STP1027

    The Organophosphate Acid Anhydrases of the Protozoan, Tetrahymena Thermophila, and the Clam, Rangia Cuneata

    Published: Jan 1989


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    Abstract

    Organophosphate acid anhydrases (OPA anhydrases) are a diverse and widespread group of enzymes that are able to hydrolyze the potent organophosphate acetylcholinesterase inhibitors 0,0-diisopropylphospho-fluoridate (DFP) and 0-1,2,2-trimethylpropylmethylphosphono-fluoridate (soman). Five enzymatic activities have been identified in the ubiquitous freshwater protozoan, Tetrahymena thermophila. In some cases the activities share characteristics of both the squid-type and Mazur-type DFPases. A chromogenic substrate related to parathion, 4-nitrophenylethylphenyl(pheny)phosphinate (NPEPP), is hydrolyzed by Tetrahymena DFPase-1 and DFPase-2 and by the Mazur-type DFPase from hog kidney. The close DFP analog N,N′-diisopropyldiamidofluoridate (Mipafox) is a potent inhibitor of the Tetrahymena-DFPases. OPA anhydrase activities have also been found in the clam, Rangia cuneata. Three groups of activity can be identified at molecular weights of 20 000 to 30 000 daltons (D), 45 000 to 50 000 D, and 70 000 to 100 000 D. The higher molecular weight activity resembles a Mazur-type DFPase in that it hydrolyzes soman faster than DFP, is Mn2+ stimulated, and hydrolyzes NPEPP. The lower molecular weight activity is in the range of the squid-type DFPase. An enzymatic activity that hydrolyzes Mipafox is apparent at a molecular weight of 130 000 D. A hypothesis is presented that the wide variety of OPA anhydrases is in part due to the need for the metabolism of a wide variety of naturally occurring organophosphates and halogenated organics.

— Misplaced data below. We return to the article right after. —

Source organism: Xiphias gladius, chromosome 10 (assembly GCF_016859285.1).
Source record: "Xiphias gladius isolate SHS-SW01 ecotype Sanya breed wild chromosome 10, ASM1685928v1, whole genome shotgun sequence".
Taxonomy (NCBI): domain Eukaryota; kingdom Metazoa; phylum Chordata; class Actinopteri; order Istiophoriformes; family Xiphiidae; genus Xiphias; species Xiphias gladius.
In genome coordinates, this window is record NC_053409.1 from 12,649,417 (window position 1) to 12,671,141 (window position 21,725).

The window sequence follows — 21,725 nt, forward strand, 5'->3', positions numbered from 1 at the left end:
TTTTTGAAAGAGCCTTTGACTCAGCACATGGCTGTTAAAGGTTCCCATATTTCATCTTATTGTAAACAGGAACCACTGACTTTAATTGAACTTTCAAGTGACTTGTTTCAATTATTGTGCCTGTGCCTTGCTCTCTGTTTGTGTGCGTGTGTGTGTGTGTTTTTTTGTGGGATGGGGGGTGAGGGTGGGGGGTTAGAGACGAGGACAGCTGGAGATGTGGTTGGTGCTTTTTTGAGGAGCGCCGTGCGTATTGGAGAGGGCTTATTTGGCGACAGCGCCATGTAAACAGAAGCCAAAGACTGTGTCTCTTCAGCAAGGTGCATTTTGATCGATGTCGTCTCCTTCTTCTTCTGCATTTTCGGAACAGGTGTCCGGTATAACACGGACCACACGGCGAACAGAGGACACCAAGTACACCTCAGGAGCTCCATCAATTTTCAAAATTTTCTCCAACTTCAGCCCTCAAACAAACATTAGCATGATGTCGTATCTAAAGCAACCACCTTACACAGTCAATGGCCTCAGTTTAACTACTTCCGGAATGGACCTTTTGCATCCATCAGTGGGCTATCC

Keywords:

    OPA anhydrase, organophosphate degradation, Tetrahymena thermophila, Rangia cuneata, biodegradation


    Author Information:

    Landis, WG
    Environmental Toxicology BranchDevelopment and Engineering Center, Aberdeen Proving Grounds, MD

    Anderson, RS
    Environmental Toxicology BranchDevelopment and Engineering Center, Aberdeen Proving Grounds, MD

    Chester, NA
    Environmental Toxicology BranchDevelopment and Engineering Center, Aberdeen Proving Grounds, MD

    Durst, HD
    Environmental Toxicology BranchDevelopment and Engineering Center, Aberdeen Proving Grounds, MD

    Haley, MV
    Environmental Toxicology BranchDevelopment and Engineering Center, Aberdeen Proving Grounds, MD

    Johnson, DW
    Environmental Toxicology BranchDevelopment and Engineering Center, Aberdeen Proving Grounds, MD

    Tauber, RM
    Environmental Toxicology BranchDevelopment and Engineering Center, Aberdeen Proving Grounds, MD


    Paper ID: STP16770S

    Committee/Subcommittee: E47.04

    DOI: 10.1520/STP16770S


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